Her talk was even-keeled, informative, and included strong FOSS messaging about everyone’s vested interest in internet security and privacy. After the talk was done, I watched her take audience questions (long enough for me to take a short conference call) where she patiently and handily fielded all manner of queries from up and down the stack.
Folks who have dealt with crisis and high-pressure, like 911 operators, surgeons, or starship pilots, exude a certain aura of steadiness in all seas. I felt safer just hearing her keynote, and in watching her Q&A with the audience afterwards, you could sense that stalwart orbit of Zen tempering Parisa’s moves and words. Elitism is the foil of consensus, and her concern for the integrity of the chain of security—only as strong as the weakest link—is a concern for all netizens, not just hackers. All boats must rise with the tide, and I sure sleep much better knowing Parisa is on watch to help make sure they do.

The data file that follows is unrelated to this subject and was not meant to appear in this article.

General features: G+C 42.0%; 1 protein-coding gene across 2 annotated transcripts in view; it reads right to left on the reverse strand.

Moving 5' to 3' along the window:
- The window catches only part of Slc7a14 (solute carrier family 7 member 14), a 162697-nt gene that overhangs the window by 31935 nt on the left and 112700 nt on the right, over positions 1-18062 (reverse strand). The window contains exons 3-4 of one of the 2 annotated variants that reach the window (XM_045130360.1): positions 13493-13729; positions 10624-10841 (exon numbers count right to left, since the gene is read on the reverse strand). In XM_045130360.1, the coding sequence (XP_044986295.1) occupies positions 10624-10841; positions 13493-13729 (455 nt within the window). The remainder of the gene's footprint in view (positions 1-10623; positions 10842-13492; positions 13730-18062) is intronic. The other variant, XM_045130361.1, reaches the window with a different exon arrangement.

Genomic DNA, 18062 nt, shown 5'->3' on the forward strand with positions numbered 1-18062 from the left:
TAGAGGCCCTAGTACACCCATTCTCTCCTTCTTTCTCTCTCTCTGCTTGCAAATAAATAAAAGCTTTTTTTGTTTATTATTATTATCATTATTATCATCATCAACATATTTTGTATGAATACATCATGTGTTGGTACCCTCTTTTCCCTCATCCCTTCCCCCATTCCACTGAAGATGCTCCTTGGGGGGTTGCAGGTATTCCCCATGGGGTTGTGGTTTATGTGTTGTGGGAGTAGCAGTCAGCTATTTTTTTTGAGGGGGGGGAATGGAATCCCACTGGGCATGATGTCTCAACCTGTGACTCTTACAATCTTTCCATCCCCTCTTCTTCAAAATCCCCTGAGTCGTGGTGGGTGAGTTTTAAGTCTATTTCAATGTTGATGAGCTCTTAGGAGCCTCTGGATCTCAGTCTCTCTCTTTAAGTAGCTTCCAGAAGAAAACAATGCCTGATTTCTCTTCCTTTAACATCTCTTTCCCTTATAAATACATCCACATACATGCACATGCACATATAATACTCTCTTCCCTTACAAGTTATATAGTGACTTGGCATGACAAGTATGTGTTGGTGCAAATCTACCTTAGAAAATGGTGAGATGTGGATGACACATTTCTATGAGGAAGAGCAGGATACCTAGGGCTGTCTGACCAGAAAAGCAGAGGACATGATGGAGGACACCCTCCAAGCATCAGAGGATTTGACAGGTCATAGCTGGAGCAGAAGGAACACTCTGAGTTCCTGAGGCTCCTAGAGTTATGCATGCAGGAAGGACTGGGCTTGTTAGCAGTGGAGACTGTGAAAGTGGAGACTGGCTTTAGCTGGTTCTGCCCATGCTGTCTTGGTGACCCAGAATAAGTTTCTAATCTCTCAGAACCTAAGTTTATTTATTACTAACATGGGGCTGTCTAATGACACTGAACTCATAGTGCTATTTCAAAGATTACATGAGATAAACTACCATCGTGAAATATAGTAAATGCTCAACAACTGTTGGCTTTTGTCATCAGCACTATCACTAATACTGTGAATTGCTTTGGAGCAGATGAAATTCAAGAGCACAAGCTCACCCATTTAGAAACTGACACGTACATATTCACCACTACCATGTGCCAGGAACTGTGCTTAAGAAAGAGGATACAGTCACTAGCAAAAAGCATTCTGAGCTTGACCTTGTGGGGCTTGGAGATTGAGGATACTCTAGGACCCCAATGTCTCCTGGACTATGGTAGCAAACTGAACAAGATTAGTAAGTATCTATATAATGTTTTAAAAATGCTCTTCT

She was gracious enough to spare some time before her flight to do a quick Q&A with me.
Where are you from?
Chicago Area, Illinois. I spent my first 21 years of life in Illinois, then moved to California to work at Google. I never touched a computer growing up, my family worked in healthcare. In high school I played computer games, and talked on instant messenger, but didn’t know much about the “magic boxes” and how they worked.
When it came time, I picked computer engineering at University of Illinois Urbana Champaign, and thought that learning about computers would be a good idea. I taught myself web programming, and at one point, I had a website that got hacked. I was in a Web Monkeys Group, and understanding how the site got hacked, got me into security, and I joined another student group. That ended up getting me interested in security.